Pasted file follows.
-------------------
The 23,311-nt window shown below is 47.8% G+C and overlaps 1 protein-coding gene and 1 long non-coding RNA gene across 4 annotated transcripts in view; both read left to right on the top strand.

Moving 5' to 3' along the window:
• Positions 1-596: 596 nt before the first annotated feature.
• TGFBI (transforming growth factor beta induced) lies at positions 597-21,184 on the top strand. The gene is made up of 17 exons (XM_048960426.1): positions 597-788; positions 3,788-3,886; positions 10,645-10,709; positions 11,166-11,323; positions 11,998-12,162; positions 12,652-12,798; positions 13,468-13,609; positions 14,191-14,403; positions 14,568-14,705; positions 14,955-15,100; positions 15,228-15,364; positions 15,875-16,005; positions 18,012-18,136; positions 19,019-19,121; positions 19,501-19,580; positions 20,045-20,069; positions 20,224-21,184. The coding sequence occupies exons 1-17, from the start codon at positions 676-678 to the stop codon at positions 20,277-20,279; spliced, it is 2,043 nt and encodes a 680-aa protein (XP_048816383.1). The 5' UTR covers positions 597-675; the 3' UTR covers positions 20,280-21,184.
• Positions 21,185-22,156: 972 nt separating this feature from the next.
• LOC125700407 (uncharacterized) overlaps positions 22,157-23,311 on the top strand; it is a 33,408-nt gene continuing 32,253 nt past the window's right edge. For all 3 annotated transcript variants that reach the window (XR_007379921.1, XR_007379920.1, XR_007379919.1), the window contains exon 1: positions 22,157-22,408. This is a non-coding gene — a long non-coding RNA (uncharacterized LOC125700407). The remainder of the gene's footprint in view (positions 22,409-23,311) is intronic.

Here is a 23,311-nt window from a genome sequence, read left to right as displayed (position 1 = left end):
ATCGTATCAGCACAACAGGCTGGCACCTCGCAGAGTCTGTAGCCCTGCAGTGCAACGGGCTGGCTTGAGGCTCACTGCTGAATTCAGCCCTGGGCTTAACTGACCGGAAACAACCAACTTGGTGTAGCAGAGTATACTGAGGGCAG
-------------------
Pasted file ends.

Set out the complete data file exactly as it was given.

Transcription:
The 23,311-nt window shown below is 47.8% G+C and overlaps 1 protein-coding gene and 1 long non-coding RNA gene across 4 annotated transcripts in view; both read left to right on the top strand.

Moving 5' to 3' along the window:
• Positions 1-596: 596 nt before the first annotated feature.
• TGFBI (transforming growth factor beta induced) lies at positions 597-21,184 on the top strand. The gene is made up of 17 exons (XM_048960426.1): positions 597-788; positions 3,788-3,886; positions 10,645-10,709; positions 11,166-11,323; positions 11,998-12,162; positions 12,652-12,798; positions 13,468-13,609; positions 14,191-14,403; positions 14,568-14,705; positions 14,955-15,100; positions 15,228-15,364; positions 15,875-16,005; positions 18,012-18,136; positions 19,019-19,121; positions 19,501-19,580; positions 20,045-20,069; positions 20,224-21,184. The coding sequence occupies exons 1-17, from the start codon at positions 676-678 to the stop codon at positions 20,277-20,279; spliced, it is 2,043 nt and encodes a 680-aa protein (XP_048816383.1). The 5' UTR covers positions 597-675; the 3' UTR covers positions 20,280-21,184.
• Positions 21,185-22,156: 972 nt separating this feature from the next.
• LOC125700407 (uncharacterized) overlaps positions 22,157-23,311 on the top strand; it is a 33,408-nt gene continuing 32,253 nt past the window's right edge. For all 3 annotated transcript variants that reach the window (XR_007379921.1, XR_007379920.1, XR_007379919.1), the window contains exon 1: positions 22,157-22,408. This is a non-coding gene — a long non-coding RNA (uncharacterized LOC125700407). The remainder of the gene's footprint in view (positions 22,409-23,311) is intronic.

Here is a 23,311-nt window from a genome sequence, read left to right as displayed (position 1 = left end):
ATCGTATCAGCACAACAGGCTGGCACCTCGCAGAGTCTGTAGCCCTGCAGTGCAACGGGCTGGCTTGAGGCTCACTGCTGAATTCAGCCCTGGGCTTAACTGACCGGAAACAACCAACTTGGTGTAGCAGAGTATACTGAGGGCAG